Clinical and genetic landscape of treatment naive cervical cancer: Alterations in PIK3CA and in epigenetic modulators associated with sub-optimal outcome

Suzy Scholl, Marina Popovic, Anne de la Rochefordiere, Elodie Girard, Sylvain Dureau, Aljosa Mandic, Katarina Koprivsek, Nina Samet, Marius Craina, Madalin Margan, Sanne Samuels, Henry Zijlmans, Gemma Kenter, Peter Hillemanns, Sorin Dema, Alis Dema, Goran Malenkovic, Branislav Djuran, Anne Floquet, Delphine GarbayFrédéric Guyon, Pierre Emmanuel Colombo, Michel Fabbro, Christine Kerr, Charlotte Ngo, Fabrice Lecuru, Eleonor Rivin del Campo, Charles Coutant, Frédéric Marchal, Nathalie Mesgouez-Nebout, Virginie Fourchotte, Jean Guillaume Feron, Philippe Morice, Eric Deutsch, Pauline Wimberger, Jean-Marc Classe, Noreen Gleeson, Heiko von der Leyen, Mathieu Minsat, Coraline Dubot, Pierre Gestraud, Attila Kereszt, Istvan Nagy, Balazs Balint, Els Berns, Ekaterina Jordanova, Nicolas de Saint-Jorre, Alexia Savignoni, Nicolas Servant, Philippe Hupe, Leanne de Koning, Pierre Fumoleau, Roman Rouzier, Maud Kamal

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36 Citations (Scopus)


Background: There is a lack of information as to which molecular processes, present at diagnosis, favor tumour escape from standard-of-care treatments in cervical cancer (CC). RAIDs consortium (, conducted a prospectively monitored trial, [BioRAIDs (NCT02428842)] with the objectives to generate high quality samples and molecular assessments to stratify patient populations and to identify molecular patterns associated with poor outcome. Methods: Between 2013 and 2017, RAIDs collected a prospective CC sample and clinical dataset involving 419 participant patients from 18 centers in seven EU countries. Next Generation Sequencing has so far been carried out on a total of 182 samples from 377 evaluable (48%) patients, allowing to define dominant genetic alterations. Reverse phase protein expression arrays (RPPA) was applied to group patients into clusters. Activation of key genetic pathways and protein expression signatures were tested for associations with outcome. Findings: At a median follow up (FU) of 22 months, progression-free survival rates of this FIGO stage IB1-IV population, treated predominantly (87%) by chemoradiation, were65•4% [CI95%: 60•2-71.1]. Dominant oncogenic alterations were seen in PIK3CA (40%), while dominant suppressor gene alterations were seen in KMT2D (15%) and KMT2C (16%). Cumulative frequency of loss-of-function (LOF) mutations in any epigenetic modulator gene alteration was 47% and it was associated with PIK3CA gene alterations in 32%. Patients with tumours harboring alterations in both pathways had a significantly poorer PFS. A new finding was the detection of a high frequency of gains of TLR4 gene amplifications (10%), as well as amplifications, mutations, and non-frame-shift deletions of Androgen receptor (AR) gene in 7% of patients. Finally, RPPA protein expression analysis defined three expression clusters. Interpretation: Our data suggests that patient population may be stratified into four different treatment strategies based on molecular markers at the outset. Fund: European Union's Seventh Program grant agreement No 304810.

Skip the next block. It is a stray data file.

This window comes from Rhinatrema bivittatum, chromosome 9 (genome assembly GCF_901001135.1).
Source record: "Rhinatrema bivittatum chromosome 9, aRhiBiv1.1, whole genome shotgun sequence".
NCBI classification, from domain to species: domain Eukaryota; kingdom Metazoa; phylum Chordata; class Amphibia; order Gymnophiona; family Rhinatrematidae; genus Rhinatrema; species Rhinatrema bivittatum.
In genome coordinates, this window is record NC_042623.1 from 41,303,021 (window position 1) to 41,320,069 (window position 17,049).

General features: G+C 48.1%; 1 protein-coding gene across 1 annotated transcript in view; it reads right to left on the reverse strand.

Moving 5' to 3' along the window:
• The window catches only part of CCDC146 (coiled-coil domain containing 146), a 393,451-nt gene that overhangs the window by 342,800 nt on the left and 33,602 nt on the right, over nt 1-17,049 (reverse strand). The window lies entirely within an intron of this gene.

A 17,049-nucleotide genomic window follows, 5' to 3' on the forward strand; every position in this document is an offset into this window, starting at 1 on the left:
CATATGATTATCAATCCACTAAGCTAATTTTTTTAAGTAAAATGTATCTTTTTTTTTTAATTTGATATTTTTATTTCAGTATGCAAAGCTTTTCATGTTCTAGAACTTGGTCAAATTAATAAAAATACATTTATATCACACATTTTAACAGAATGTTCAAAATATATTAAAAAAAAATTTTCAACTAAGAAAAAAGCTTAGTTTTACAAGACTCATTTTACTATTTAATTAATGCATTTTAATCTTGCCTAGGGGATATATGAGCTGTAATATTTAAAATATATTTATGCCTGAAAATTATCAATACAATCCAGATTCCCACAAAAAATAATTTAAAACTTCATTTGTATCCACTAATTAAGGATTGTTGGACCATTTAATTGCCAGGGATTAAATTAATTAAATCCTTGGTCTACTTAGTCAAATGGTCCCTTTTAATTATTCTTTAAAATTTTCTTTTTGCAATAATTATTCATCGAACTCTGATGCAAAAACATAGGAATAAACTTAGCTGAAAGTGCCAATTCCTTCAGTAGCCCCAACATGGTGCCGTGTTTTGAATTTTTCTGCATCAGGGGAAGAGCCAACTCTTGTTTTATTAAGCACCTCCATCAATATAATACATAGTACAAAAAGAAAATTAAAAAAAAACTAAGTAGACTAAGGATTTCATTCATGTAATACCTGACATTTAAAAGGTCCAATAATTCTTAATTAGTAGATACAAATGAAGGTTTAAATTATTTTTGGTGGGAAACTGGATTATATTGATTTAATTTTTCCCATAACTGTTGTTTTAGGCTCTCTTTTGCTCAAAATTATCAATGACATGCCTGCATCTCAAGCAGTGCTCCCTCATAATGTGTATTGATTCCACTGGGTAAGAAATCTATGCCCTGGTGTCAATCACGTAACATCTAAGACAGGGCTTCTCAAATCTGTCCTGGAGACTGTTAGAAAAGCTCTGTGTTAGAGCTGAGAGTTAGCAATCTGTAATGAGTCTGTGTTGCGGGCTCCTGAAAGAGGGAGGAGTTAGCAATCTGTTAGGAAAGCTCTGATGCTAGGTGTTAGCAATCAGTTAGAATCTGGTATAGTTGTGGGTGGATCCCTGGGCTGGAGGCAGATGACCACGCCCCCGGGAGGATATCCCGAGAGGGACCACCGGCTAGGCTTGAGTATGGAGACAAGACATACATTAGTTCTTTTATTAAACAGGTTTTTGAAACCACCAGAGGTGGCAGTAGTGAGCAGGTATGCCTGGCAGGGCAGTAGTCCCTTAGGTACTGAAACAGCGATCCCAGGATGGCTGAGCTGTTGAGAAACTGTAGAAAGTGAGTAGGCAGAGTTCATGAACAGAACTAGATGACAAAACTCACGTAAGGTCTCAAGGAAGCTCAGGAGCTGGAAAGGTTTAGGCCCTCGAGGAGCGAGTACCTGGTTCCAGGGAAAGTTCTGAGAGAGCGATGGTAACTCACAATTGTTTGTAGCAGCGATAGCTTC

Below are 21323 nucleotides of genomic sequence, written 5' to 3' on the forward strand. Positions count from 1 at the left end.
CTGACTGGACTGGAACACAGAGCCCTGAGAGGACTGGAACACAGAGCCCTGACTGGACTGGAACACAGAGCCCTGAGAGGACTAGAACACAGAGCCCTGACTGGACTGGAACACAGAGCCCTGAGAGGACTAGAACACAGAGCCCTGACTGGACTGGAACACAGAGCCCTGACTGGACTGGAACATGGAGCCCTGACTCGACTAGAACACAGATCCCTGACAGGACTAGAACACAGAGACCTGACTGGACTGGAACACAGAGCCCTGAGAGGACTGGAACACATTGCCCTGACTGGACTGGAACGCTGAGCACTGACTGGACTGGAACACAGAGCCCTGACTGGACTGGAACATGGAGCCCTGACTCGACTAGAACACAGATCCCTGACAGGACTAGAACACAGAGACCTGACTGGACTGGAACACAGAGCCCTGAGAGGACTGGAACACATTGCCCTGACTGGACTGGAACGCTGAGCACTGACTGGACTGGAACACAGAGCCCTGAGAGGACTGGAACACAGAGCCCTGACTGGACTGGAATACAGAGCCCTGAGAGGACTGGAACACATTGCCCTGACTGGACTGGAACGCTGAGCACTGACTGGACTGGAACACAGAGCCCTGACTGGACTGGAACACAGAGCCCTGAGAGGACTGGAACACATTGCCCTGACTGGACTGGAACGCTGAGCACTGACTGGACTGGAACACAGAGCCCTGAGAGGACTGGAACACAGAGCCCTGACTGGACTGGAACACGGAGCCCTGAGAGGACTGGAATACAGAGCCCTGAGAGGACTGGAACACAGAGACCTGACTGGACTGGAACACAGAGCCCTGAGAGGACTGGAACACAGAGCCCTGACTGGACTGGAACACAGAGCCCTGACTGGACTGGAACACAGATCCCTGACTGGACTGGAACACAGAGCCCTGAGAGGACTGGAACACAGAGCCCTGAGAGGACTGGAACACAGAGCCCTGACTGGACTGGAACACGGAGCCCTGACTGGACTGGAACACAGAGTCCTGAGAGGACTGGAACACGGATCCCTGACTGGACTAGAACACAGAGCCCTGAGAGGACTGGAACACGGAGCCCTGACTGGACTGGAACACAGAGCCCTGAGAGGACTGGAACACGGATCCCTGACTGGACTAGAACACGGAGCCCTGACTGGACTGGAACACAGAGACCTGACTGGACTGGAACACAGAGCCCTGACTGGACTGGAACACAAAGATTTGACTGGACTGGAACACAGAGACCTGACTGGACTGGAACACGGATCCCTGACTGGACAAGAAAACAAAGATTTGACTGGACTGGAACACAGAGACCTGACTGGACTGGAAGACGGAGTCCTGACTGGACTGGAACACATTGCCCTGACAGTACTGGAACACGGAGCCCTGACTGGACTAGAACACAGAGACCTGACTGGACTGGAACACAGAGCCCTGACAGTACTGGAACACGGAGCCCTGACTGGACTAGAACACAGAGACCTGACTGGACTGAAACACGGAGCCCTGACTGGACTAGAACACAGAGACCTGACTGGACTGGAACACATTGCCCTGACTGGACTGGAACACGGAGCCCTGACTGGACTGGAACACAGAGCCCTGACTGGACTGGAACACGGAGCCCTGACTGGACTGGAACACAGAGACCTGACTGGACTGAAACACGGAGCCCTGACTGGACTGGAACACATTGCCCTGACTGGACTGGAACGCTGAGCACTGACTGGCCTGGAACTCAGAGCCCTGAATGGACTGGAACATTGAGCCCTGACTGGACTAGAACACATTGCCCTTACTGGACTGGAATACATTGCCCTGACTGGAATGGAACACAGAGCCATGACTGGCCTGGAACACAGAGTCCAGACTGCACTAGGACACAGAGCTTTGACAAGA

Original languageEnglish
Pages (from-to)253-260
Number of pages8
Early online date2 Apr 2019
Publication statusPublished - 1 May 2019


  • Bioraids study
  • Cervical cancers
  • Epigenetics pathways
  • PI3KCA
  • Patient stratification
  • Prospective database
  • Reverse phase protein array
  • Whole exome sequencing

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